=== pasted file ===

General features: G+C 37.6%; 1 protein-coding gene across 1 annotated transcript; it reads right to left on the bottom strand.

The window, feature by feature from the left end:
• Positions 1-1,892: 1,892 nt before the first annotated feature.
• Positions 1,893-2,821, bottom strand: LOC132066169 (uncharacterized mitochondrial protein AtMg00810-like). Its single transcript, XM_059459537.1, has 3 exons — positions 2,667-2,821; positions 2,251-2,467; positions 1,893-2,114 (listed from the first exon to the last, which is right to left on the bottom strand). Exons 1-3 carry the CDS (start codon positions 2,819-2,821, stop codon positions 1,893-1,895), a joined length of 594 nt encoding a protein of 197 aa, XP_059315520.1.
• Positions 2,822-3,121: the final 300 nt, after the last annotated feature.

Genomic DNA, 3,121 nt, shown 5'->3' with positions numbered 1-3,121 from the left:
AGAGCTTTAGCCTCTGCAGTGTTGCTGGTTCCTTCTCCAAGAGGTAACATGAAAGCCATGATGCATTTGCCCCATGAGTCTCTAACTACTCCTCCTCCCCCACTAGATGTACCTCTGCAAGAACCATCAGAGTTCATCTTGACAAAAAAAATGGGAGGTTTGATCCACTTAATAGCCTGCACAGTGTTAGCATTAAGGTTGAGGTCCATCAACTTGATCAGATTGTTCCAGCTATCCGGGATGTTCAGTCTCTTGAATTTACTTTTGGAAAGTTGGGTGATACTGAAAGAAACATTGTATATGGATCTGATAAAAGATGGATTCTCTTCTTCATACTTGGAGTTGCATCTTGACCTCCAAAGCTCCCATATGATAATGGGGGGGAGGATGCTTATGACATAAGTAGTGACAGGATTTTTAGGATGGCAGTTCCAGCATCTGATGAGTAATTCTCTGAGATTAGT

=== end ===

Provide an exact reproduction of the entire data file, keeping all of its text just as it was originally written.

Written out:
General features: G+C 37.6%; 1 protein-coding gene across 1 annotated transcript; it reads right to left on the bottom strand.

The window, feature by feature from the left end:
• Positions 1-1,892: 1,892 nt before the first annotated feature.
• Positions 1,893-2,821, bottom strand: LOC132066169 (uncharacterized mitochondrial protein AtMg00810-like). Its single transcript, XM_059459537.1, has 3 exons — positions 2,667-2,821; positions 2,251-2,467; positions 1,893-2,114 (listed from the first exon to the last, which is right to left on the bottom strand). Exons 1-3 carry the CDS (start codon positions 2,819-2,821, stop codon positions 1,893-1,895), a joined length of 594 nt encoding a protein of 197 aa, XP_059315520.1.
• Positions 2,822-3,121: the final 300 nt, after the last annotated feature.

Genomic DNA, 3,121 nt, shown 5'->3' with positions numbered 1-3,121 from the left:
AGAGCTTTAGCCTCTGCAGTGTTGCTGGTTCCTTCTCCAAGAGGTAACATGAAAGCCATGATGCATTTGCCCCATGAGTCTCTAACTACTCCTCCTCCCCCACTAGATGTACCTCTGCAAGAACCATCAGAGTTCATCTTGACAAAAAAAATGGGAGGTTTGATCCACTTAATAGCCTGCACAGTGTTAGCATTAAGGTTGAGGTCCATCAACTTGATCAGATTGTTCCAGCTATCCGGGATGTTCAGTCTCTTGAATTTACTTTTGGAAAGTTGGGTGATACTGAAAGAAACATTGTATATGGATCTGATAAAAGATGGATTCTCTTCTTCATACTTGGAGTTGCATCTTGACCTCCAAAGCTCCCATATGATAATGGGGGGGAGGATGCTTATGACATAAGTAGTGACAGGATTTTTAGGATGGCAGTTCCAGCATCTGATGAGTAATTCTCTGAGATTAGT